CHINA JOURNALŠMonday, April 8 through Thursday, April 11, 2002

            Is the world still there? The phone service went out over the weekend and is still out so I've been without email contact, and the China Daily hasn't been available for eight days. I finally got one today just in time to read the last notice about the Queen Mother's funeral. (I've always admired her from the days back in WWII when she and her husband stayed in London.) The lack of Internet access has put a crimp in my research too.

            There was no time change in China. I've read, but I don't know if it is still true, that China, which spans at least five time zones, has the whole country on the same time and never changes in the spring and fall. I guess since we are near the capital that Beijing gets the ``normal'' time and everyone else has to adjust to that.

            I've never been sure at what point the weatherman changes the word from sprinkles, to showers, to rain, to downpour, to storm. Likewise, I don't know at what point the Chinese change from windy and dusty, to blowing sand, to sandstorm. I didn't hear any mention of the term sandstorm on Monday, but the cold wind was really pushing me around on the bicycle accompanied with lots of blowing sand and dust. As a big gust hit me sidewise on the way to school, I recalled the interview with the man from Trona when John and I were interviewing for our first teaching job. (Trona is a chemical producing town in the desert of California which in 1959 paid the highest teaching salaries in the stateŠfor good reason.) After telling us all the good points about Trona, he said, ``I do have to mention three things. Occasionally we do have sandstorms and they pit your windshield. (Same for Tianjin.) And we do have a chemical plant and occasionally the wind blows the wrong direction. (Same for TianjinŠat least it occasionally smells that way.) And there is not a blade of grass in Trona. (That's where Tianjin wins out.)'' Even though the weather can't make up its mind whether to stay quite cold or warm up, the new growth keeps coming and the parks are greening up. Something I admire in Tianjin is that, in spite of the huge population and the tremendous number of apartment buildings, they always manage some green yard space with trees between buildings and there always seems to be a park nearby. However I would be curious to match up Tianjin's windy days against Chicago's. It might be a draw, or Tianjin might even win.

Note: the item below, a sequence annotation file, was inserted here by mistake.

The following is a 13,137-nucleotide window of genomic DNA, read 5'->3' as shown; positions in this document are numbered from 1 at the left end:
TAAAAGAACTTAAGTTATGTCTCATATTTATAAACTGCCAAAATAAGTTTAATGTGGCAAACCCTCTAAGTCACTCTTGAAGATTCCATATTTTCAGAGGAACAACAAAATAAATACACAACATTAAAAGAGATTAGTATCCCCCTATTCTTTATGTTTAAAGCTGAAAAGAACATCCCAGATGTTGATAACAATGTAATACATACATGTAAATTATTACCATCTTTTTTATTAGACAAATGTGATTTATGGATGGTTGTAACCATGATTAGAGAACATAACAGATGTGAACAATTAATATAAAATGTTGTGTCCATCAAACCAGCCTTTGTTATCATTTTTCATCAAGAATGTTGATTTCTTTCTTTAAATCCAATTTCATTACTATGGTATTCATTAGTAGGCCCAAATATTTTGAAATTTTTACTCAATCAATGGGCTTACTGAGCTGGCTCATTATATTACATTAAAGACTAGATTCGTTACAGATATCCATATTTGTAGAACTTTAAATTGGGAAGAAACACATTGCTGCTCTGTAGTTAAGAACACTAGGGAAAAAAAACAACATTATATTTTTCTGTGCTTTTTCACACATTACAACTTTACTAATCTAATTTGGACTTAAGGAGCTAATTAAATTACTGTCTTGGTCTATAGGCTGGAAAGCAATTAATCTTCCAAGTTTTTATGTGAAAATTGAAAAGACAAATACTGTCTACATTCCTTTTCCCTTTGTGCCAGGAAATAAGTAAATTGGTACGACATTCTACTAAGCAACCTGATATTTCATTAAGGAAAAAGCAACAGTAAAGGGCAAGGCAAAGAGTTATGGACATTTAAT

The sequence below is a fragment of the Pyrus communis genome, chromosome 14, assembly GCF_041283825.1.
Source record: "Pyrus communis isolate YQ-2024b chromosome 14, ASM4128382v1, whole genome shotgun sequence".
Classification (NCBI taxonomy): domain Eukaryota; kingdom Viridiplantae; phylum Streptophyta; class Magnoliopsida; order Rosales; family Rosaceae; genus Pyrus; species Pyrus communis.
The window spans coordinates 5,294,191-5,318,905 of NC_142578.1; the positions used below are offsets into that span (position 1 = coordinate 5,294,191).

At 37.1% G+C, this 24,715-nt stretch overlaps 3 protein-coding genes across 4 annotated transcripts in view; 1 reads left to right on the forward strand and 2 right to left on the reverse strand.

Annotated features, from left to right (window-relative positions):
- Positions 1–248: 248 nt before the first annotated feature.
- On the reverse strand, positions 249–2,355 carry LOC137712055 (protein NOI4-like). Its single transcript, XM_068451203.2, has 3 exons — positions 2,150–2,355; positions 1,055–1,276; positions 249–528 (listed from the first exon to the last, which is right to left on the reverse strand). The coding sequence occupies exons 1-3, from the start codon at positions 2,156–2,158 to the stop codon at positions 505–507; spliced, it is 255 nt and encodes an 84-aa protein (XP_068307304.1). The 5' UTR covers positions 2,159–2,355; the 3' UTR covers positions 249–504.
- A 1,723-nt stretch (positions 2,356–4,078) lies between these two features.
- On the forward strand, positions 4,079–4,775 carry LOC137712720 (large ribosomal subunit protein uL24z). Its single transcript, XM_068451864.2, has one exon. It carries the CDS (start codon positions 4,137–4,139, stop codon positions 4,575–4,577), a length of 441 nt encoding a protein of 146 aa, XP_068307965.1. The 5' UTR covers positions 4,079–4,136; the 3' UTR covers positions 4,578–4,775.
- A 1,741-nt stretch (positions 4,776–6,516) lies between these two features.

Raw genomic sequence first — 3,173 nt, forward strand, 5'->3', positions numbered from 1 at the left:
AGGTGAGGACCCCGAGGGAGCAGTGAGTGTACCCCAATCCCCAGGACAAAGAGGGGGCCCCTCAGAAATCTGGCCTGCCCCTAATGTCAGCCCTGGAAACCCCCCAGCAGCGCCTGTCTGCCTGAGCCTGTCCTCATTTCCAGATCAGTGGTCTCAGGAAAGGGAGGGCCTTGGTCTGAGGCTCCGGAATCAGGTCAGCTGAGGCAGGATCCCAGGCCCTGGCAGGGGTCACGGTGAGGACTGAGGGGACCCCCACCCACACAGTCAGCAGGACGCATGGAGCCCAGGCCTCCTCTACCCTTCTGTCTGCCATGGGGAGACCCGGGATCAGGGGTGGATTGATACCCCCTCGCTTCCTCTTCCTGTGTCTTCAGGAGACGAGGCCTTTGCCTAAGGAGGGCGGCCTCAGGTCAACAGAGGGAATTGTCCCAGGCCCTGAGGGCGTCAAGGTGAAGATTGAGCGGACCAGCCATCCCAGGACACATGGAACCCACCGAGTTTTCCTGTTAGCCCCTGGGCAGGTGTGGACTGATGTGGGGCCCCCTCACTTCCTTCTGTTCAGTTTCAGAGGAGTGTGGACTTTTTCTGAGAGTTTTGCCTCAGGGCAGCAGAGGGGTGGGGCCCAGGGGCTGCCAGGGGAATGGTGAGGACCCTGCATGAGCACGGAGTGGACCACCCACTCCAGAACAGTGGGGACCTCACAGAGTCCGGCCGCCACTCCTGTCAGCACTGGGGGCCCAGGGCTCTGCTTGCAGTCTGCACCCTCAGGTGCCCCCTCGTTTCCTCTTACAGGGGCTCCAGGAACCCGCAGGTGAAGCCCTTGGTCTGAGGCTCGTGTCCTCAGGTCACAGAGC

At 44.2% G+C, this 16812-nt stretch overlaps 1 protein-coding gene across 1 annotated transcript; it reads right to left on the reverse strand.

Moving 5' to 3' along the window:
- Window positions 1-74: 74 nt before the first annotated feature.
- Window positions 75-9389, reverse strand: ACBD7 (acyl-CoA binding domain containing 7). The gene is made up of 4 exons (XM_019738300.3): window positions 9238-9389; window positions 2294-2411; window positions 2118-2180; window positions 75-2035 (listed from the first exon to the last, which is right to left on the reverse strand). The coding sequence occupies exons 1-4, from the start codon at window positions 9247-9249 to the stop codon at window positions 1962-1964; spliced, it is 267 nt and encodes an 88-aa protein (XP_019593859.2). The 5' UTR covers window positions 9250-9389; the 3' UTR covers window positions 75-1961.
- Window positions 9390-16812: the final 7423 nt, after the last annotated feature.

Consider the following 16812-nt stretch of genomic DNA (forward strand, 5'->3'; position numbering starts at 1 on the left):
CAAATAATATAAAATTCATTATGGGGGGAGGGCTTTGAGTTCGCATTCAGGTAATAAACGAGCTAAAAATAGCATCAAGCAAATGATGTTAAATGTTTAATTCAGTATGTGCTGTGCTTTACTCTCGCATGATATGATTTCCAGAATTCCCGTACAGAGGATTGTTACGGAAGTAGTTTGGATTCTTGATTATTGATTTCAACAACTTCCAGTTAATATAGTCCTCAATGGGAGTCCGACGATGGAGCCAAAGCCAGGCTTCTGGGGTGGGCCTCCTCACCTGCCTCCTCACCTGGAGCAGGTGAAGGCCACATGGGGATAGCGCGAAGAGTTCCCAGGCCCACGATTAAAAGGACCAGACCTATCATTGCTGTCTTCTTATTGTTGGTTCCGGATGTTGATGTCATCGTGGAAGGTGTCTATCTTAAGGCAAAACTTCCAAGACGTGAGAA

At our neighborhood park where Zhang Jie and I have been walking and doing Tai Chi every morning, the wonderful old Chinese man who is the leader is instructing us in the sword Tai Chi and the fan Tai Chi. He is 74 years old and very slim and trim. In fact he is so trim that his face, when he breaks into his big smile, looks like a skeleton's skull over which skin has been stretched. In the last week he has been dressed in a running outfit that is all white and a white visor. Pretty snappy. He is the picture of health and certainly a walking advertisement for Tai Chi. There is also a dear eighty year old lady in the group. She doesn't do many of the bends and balances, but he does the deep knee bends very easily. Since I can't understand what he is saying, I just watch and try to follow. He just demonstrates a little bit and then we go lickety split through the whole routine which, with the sword and the fan, goes faster than regular Tai Chi.

            On Tuesday the director at school said I was going to be on TV and to watch that night at 8:00. Unlike my cousin in Parkfield, I've never been on national TV in the states, but now I have been in China! Of course, if you blinked you would have missed me. It was on the China national station and was a National Geographic type and quality program on the New Year's celebrations throughout China. They showed two scenes where I was drumming with the group at the Buddhist temple on Lantern Day. The director also said the reporter was going to bring by copies of the pictures for meŠbut that hasn't happened yet.